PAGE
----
Are you ready to be frightened by the most spooktacular interview horror stories our cauldron could conjure up?
The scariest day of the year is nearly upon us and we can’t think of anything more terrifying than a bad interview.
For some, a potentially knee trembling encounter with a would-be employer can definitely be more trick than treat, should it all go hideously wrong.
Given that we specialise in recruiting, we’ve taken it upon ourselves to lift your spirits and give you ‘pumpkin’ to talk about, namely the most weird and wonderful real life interview horror stories we’ve ever heard.
We’re also giving you the lowdown on how to creep it real and avoid making the same deadly mistakes, so you can avoid having to ghost your interviewer on LinkedIn afterwards for all eternity.
After all, if you’ve got it, maybe don’t haunt it…
Cautionary tale 1: Speaketh not of your enemies
Before an interview with Yahoo Maps, one candidate spoke to HR, who asked if he needed directions. He replied: “No problem, I’ll Google it.” The response from HR: “You mean you’ll Yahoo Maps it?” He didn't get the job.
Cautionary tale 2: Avoid the kiss of death
When an interviewer got to the room, she reached her arm out to close the door behind them. The candidate thought she was going in for a hug and returned the favour with an added peck on the cheek for good measure. Surprise, surprise, she failed to land the role.
Cautionary tale 3: Beware the wardrobe malfunction
When the interview was over, one candidate stood up to shake the interviewer's hand and realised that a shirt button had come undone, revealing her bra. She was so embarrassed, she just turned and walked away without saying a word.
Cautionary tale 4: Don’t channel the walking dead
During a final interview, one candidate got so nervous that he fainted. When he came to, he was slumped in his chair with one of the directors standing over him in a panic. Not the suave lasting impression he was going for.
Cautionary tale 5: Pride comes before a fall
When walking through the front door of the building, one candidate’s high heel got caught in the metal floor grate. The grate went with her as she fell into the foyer, while it simultaneously jammed the doorway. Somehow though, she got the job so at least one of our tales has a happier ending.
Cautionary tale 6: Burn baby burn... but leave out the inferno
A rather more laidback interviewer asked one candidate if they smoked, which she did. They went outside for a cigarette and a chat. He handed her his Zippo lighter, which she’d never used before. When she sparked up, she set her hair on fire. He advised her to go take some time to sort herself out but mortified, she fled the building instead.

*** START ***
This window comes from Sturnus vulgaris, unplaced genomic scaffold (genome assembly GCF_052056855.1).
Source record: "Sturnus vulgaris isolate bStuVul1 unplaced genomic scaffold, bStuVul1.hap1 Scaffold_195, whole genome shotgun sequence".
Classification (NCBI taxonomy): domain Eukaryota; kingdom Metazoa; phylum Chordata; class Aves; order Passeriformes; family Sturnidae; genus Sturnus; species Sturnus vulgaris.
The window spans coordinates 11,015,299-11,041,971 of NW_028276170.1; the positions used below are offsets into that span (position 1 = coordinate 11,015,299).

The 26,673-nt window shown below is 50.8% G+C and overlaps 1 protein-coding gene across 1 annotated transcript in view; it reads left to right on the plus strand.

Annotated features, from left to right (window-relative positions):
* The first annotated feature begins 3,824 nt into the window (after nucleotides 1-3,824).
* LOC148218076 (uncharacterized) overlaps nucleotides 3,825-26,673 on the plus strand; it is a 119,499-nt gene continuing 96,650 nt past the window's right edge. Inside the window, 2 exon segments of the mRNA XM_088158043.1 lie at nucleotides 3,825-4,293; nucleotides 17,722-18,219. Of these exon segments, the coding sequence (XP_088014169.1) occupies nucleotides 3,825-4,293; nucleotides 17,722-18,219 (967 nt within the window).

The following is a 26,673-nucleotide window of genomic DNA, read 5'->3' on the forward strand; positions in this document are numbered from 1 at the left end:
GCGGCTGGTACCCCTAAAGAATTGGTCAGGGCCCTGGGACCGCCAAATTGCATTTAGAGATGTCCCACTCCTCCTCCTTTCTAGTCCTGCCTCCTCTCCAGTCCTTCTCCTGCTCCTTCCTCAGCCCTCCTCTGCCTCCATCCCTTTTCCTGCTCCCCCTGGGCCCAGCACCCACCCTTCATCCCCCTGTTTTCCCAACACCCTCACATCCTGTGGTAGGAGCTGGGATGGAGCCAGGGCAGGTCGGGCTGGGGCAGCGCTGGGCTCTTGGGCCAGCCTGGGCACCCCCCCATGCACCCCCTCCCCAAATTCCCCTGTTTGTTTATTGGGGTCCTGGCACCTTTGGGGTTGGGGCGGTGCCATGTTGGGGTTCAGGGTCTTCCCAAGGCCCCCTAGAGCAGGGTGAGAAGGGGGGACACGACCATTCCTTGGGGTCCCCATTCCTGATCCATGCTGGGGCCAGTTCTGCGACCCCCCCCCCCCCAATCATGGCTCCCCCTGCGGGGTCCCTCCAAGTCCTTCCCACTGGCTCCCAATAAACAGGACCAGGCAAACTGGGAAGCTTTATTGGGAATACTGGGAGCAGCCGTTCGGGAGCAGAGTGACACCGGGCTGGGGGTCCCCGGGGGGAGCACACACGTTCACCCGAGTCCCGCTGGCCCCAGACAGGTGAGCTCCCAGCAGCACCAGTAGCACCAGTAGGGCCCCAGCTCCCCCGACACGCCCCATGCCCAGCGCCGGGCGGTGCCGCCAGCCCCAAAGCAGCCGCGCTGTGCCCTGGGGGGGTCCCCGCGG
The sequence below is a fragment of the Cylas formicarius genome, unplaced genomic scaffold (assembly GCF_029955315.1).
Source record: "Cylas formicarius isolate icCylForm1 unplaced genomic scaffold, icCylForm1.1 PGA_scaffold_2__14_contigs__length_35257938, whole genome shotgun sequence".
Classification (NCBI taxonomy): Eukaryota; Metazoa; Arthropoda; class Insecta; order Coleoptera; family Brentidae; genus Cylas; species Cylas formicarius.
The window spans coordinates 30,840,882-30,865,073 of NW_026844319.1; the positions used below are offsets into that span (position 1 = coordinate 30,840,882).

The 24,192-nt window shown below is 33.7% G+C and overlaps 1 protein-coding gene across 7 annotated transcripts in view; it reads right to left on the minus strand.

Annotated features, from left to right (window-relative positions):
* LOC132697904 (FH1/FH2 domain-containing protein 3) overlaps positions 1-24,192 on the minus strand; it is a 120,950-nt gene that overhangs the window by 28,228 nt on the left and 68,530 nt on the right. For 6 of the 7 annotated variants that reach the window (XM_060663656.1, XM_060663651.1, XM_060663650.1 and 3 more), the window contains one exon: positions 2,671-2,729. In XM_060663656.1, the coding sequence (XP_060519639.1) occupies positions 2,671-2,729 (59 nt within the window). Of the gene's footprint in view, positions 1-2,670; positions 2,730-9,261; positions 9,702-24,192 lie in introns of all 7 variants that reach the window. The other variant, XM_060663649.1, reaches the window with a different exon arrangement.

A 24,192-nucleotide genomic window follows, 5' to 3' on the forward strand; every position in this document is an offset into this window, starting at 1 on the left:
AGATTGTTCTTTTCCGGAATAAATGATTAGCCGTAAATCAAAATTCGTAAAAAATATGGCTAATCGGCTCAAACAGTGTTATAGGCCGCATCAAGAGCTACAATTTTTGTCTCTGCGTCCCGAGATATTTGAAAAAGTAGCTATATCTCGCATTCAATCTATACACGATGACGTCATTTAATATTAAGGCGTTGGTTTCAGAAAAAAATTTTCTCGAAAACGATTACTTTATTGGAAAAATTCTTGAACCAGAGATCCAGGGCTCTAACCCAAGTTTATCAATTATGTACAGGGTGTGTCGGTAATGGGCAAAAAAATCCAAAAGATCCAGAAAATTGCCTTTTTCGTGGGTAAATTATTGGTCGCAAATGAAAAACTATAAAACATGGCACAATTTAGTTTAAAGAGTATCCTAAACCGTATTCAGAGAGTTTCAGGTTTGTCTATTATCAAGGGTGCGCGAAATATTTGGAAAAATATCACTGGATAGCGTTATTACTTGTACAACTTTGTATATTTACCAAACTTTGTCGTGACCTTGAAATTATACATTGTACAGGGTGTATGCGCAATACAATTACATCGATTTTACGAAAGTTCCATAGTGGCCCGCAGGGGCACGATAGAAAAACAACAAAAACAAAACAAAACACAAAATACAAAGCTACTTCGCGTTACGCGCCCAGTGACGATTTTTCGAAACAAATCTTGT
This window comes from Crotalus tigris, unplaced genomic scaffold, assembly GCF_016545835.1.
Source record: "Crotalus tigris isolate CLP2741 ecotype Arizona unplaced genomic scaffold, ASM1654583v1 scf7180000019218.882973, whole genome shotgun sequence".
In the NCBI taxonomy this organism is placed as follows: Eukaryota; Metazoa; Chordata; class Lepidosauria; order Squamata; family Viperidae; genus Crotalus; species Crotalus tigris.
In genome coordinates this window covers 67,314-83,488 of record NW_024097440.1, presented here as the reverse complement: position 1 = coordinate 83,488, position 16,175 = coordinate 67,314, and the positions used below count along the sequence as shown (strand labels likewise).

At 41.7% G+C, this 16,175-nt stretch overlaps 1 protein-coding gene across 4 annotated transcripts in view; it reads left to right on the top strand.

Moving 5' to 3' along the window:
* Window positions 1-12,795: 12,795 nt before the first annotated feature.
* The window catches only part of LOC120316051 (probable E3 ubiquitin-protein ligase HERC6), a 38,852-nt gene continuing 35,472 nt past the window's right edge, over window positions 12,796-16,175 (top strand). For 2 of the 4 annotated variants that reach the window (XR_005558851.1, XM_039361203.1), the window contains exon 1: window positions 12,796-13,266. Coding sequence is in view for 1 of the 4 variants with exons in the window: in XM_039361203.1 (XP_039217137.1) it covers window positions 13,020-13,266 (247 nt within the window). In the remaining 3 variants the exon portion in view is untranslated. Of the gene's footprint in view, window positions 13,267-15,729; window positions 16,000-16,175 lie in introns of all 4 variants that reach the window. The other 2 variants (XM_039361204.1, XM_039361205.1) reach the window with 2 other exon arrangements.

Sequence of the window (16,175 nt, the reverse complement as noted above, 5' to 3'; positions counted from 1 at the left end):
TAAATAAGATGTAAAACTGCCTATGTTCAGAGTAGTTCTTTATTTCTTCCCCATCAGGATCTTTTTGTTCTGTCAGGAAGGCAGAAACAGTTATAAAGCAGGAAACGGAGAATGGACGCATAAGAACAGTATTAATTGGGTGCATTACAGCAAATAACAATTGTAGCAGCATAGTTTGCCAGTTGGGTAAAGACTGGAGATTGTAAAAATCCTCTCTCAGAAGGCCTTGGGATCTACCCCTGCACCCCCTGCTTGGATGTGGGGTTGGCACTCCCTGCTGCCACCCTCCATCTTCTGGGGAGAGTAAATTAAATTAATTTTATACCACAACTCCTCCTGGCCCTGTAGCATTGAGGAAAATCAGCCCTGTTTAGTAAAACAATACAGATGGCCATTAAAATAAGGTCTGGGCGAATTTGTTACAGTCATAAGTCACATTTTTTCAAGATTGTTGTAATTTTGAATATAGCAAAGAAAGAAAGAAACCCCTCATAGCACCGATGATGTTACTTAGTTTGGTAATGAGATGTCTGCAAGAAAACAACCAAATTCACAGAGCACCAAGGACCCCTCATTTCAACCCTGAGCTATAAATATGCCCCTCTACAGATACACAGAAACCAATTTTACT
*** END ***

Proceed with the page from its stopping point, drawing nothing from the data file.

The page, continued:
Cautionary tale 7: Keep your cool and carry on
On one particularly hot day, a candidate arrived at his interview sweating profusely following a long ride on public transport. He didn’t cool down in time for the interview and the director shut it down after the first couple of questions. The feedback? The sweating was too much of a distraction and displayed a nervous and unreliable disposition.
Cautionary tale 8: Avoid a deathly silence
One candidate made sure she practised interview questions in preparation, so as not to be caught off guard. At the interview itself there was a panel of three people and the main interviewer asked her to tell him about herself. She froze and couldn’t speak for a good 20 seconds, forgetting everything she had prepared.
How can you avoid a horror story interview?
As we’ve seen, gruesome interview mistakes are just a moment away, so here’s what you can do to prevent them from happening to you…
Build a rapport with your interviewer
Make sure that all communication, before, during and after the interview and including via email, video conference meeting or phone call, is professional, polite, and friendly.
Preparation is key
Take the time to learn about the company, its values, what it stands for, its challenges and what the culture is like so you can give the interviewer a sound idea of how your particular skills and abilities can positively impact their organisation.
Put the tech on pause
Turning off your phone is a simple hack that will eliminate any distractions and allow you to impress a future employer.
Watch your body language
Body language comprises a big part of how we judge and understand each other so pay attention to your posture, eye contact, handshake, etc.
Ask the right questions
Take the time to ask your own questions, showing that you’ve done your research, are invested in the business and genuinely want to know what it can offer you.
For more information on how to have a fang-tastic interview experience or to unearth the talent you need for your business, please contact our devilishly friendly team here.